(102) Marcus Aurelius - AV aureus, A.D. 164, 7.13 g. (inv. 91.179).
Obverse: Cuirassed bust of Marcus Aurelius r.; ANTONINVS AVG(VSTVS) ARMENIACVS: Antoninus Augustus, restorer of Armenia.
Reverse: Victoria r. facing shield inscribed VIC(TORIA) AVG(VSTI): Victory of the Augustus; P(ONTIFEX) M(AXIMVS) TR(IBVNICIA) P(OTESTATE) XVIII IMP(ERATOR) II CO(N)S(VL) III: Pontifex maximus, with tribunician power for the eighteenth time, imperator for the second time, consul for the third time.
Provenance: Abner Kreisberg, 1970.
Bibliography: H. Mattingly and E.A. Sydenham, The Roman Imperial Coinage III: Antoninus Pius to Commodus (London 1930) 88; C. Foss, Roman Historical Coins (London 1990) 136, no. 21.
Marcus Aurelius became emperor upon Antoninus Pius' death on March 7, A.D. 161 and arranged for Lucius Verus to be co-regent with him; this was the first occurrence of full collegiality in the principate. Although today Marcus Aurelius is best known as the quintessential Stoic philosopher-ruler, the greater part of his effort was spent in military affairs. The title Armeniacus in the legend is connected with the recovery of Armenia from the Parthians in A.D. 163-164, which the coin celebrates. The reverse is a type frequently used for a victory; here the shield states specifically that the emperor is responsible for the victory (Victoria Augusti).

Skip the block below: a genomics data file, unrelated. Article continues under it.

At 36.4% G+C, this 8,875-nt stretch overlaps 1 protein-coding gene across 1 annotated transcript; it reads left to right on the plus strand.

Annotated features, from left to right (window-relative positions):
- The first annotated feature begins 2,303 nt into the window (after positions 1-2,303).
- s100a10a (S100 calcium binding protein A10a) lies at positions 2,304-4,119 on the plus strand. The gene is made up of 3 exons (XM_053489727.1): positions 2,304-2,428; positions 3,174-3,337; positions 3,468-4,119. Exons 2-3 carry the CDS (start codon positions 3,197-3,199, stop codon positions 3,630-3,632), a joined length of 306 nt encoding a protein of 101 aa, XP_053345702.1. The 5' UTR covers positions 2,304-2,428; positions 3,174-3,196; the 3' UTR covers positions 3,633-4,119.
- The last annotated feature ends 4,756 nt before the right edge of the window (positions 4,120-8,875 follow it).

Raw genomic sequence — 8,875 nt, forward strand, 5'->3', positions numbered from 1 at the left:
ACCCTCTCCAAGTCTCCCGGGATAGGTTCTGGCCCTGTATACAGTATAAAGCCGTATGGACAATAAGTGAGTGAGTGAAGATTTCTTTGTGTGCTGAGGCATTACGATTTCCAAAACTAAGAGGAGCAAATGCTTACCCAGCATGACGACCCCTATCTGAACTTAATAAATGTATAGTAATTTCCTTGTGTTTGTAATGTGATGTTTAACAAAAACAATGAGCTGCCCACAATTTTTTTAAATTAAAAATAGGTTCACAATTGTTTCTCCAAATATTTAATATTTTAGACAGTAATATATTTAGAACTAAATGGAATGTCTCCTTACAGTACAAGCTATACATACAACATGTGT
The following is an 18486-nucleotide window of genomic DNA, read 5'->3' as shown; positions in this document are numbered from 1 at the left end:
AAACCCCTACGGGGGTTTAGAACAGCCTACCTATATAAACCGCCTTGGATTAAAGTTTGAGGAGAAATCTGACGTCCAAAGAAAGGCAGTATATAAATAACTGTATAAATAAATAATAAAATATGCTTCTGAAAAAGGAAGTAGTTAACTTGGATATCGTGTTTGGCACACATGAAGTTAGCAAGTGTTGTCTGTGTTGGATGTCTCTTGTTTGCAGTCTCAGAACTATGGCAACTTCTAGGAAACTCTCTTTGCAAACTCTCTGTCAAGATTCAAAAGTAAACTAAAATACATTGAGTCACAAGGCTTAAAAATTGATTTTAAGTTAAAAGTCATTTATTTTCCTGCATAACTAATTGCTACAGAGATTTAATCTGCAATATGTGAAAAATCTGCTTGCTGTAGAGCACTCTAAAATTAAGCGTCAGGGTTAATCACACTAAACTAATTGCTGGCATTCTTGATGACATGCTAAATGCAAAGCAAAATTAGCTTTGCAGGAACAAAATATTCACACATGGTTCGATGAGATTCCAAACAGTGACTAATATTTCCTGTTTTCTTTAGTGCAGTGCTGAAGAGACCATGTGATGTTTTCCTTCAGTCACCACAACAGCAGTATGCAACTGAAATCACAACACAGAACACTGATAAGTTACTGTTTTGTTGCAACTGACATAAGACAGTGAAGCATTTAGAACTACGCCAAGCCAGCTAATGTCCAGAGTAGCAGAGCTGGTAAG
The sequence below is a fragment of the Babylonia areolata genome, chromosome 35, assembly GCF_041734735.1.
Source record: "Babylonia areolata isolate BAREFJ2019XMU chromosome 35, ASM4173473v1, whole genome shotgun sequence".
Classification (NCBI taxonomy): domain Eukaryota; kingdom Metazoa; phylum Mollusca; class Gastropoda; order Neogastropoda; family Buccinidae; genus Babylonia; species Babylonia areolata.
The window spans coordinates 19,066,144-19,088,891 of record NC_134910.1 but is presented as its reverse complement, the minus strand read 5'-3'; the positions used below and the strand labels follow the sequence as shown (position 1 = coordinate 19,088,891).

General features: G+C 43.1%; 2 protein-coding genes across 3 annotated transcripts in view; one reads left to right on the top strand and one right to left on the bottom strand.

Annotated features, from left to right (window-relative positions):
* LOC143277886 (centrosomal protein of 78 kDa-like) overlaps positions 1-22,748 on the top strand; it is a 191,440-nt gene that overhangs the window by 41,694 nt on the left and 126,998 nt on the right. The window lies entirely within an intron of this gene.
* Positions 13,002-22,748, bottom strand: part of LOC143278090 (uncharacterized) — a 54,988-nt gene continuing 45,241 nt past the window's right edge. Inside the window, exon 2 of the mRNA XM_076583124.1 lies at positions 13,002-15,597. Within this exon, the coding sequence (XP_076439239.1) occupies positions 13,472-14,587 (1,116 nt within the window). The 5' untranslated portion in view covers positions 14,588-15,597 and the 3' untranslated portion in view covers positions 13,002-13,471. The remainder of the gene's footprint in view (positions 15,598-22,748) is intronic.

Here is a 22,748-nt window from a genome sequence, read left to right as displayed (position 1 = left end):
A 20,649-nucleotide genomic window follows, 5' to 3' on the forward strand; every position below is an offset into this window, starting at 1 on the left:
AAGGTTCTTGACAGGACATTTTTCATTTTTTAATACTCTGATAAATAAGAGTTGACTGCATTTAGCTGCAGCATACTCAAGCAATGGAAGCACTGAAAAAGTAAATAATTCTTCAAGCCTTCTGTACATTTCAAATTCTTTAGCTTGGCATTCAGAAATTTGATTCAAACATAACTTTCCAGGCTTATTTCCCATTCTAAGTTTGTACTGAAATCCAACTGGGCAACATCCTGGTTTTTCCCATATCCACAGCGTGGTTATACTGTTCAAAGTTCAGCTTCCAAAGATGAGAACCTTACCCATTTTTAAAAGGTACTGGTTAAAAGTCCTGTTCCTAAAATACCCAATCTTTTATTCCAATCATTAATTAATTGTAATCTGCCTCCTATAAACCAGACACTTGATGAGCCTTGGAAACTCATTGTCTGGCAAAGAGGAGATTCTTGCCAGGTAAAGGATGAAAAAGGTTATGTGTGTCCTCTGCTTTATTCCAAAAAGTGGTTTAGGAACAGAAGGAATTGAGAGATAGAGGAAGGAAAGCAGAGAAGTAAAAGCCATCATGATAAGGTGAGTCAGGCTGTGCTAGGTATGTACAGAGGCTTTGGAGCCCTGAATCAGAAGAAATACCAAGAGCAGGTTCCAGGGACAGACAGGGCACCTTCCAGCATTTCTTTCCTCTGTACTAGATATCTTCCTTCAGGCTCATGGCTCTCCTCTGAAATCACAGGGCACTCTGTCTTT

The portrait of Aurelius on the obverse belongs to the third of his portrait types, of which the most widely known instance is the equestrian statue that originally stood in front of the Lateran Palace (and that Michelangelo placed in the center of the Campidoglio). A mature look and long beard with divided parallel locks characterize portraits belonging to this type; one cannot escape noticing on these coins the additional emphasis on Aurelius' already prominent nose. Portraits of Aurelius tend to be works with considerable psychological depth.
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